Letters to the Editor, August 21, 2014

Dear Editor,

In response to Marcus Owens’ letter to the editor (Your Local Journal, August 14, 2014), I respectfully disagree with his statement that residents were “hoodwinked” regarding the fire hall loan by-law and register process. The loan by-law was first officially presented publically following many months of discussion at public council meetings and in the three local papers. The intention and total cost to build a new fire hall was well communicated. The adoption of the by-law followed a notice of motion, notice in the paper announcing a public consultation, public consultation, a further notice advertising the date of the register followed by the actual register day. The Cities and Towns Act guides the register process and was followed. The loan by-law and the date of the register were well publicized as is the case for all Hudson loan by-laws past and future.

Marcus goes on to state operating costs are now too high and our new fire hall is overbuilt. At the time the decision was made to build a new fire hall there was a real possibility that the CSST’s list of non-compliance safety issues and inadequate fire hall would have caused us to lose our fire department, had a new fire hall not been built.

Without a fire hall, there would have been no fire department in Hudson. Vaudreuil-Dorion would have provided Hudson with firefighting and first responder services. While it is true that without a fire department our operating expenses would be less, the cost for our firefighting services would not be lower; probably much higher. The reason for this can be explained based on the formula the Municipalité régionale de comté (MRC) uses to calculate charges for police services in Hudson. As our operating expenses for the Hudson police department dropped when we lost our police force, our cost for police services increased. We now pay $ 1.5 million annually for the services of the Sûreté du Québec (SQ).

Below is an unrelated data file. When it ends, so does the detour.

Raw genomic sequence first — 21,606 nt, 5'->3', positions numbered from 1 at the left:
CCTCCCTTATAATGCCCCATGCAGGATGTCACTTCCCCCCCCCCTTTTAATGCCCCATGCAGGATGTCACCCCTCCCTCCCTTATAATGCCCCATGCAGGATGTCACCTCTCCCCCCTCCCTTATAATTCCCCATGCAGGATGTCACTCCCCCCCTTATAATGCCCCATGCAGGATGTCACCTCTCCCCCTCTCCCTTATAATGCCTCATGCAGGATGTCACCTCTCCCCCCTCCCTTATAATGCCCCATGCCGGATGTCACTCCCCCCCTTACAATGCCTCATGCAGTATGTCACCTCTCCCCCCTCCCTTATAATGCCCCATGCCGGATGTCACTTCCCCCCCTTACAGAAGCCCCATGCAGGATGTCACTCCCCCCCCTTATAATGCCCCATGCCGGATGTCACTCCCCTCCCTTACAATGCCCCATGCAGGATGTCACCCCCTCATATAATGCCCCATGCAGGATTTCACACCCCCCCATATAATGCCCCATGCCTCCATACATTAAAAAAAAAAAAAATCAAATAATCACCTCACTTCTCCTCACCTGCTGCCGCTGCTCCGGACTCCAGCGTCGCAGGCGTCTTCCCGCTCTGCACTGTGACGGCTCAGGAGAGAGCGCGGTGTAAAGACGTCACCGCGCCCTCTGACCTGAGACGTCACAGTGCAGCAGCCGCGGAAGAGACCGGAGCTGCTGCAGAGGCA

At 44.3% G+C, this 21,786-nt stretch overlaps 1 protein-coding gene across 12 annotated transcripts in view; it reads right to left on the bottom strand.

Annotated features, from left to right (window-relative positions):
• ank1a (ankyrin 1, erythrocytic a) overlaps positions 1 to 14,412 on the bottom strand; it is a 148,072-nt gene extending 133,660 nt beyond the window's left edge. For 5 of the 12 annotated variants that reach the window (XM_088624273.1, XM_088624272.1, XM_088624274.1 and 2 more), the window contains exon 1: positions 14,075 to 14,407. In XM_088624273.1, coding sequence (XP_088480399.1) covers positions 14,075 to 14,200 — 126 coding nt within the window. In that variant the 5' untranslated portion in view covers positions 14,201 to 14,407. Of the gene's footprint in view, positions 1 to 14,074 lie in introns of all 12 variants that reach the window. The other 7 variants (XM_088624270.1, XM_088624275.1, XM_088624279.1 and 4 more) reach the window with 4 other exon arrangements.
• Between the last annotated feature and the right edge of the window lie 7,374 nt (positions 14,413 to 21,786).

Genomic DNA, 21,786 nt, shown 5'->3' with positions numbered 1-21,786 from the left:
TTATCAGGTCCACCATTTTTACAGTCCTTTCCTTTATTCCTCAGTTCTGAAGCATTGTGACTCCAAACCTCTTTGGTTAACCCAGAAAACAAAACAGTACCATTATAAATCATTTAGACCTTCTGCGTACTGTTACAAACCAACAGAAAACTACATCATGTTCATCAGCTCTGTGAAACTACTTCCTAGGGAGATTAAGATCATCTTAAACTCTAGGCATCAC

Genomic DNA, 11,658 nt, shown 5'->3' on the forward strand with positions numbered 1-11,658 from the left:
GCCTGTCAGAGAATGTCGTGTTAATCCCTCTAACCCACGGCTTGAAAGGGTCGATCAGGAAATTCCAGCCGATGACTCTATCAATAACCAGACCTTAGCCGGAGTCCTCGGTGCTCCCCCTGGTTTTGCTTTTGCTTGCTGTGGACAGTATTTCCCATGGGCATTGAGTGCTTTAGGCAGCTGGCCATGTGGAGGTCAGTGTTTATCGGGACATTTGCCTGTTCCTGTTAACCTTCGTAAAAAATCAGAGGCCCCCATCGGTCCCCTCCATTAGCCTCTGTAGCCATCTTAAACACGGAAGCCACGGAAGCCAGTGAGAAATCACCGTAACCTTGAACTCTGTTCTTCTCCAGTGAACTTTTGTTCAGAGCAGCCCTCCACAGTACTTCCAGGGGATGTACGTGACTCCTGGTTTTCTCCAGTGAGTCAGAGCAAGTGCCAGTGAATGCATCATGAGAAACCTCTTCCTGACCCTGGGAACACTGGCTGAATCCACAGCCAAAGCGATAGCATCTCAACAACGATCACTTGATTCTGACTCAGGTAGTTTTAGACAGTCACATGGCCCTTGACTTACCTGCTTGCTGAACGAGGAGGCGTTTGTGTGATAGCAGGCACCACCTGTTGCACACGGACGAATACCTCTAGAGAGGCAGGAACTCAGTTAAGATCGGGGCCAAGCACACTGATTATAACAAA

The MRC charges Hudson based on a percentage of our total valuation which is relatively high ($1 billion) compared to neighbouring towns, but provides services based on our population, which is low (5000), an unfair reality for Hudson taxpayers.

The same formula would have been used by the MRC for providing firefighting and first responder services if we did not have our own fire department. We would be paying much more for far less.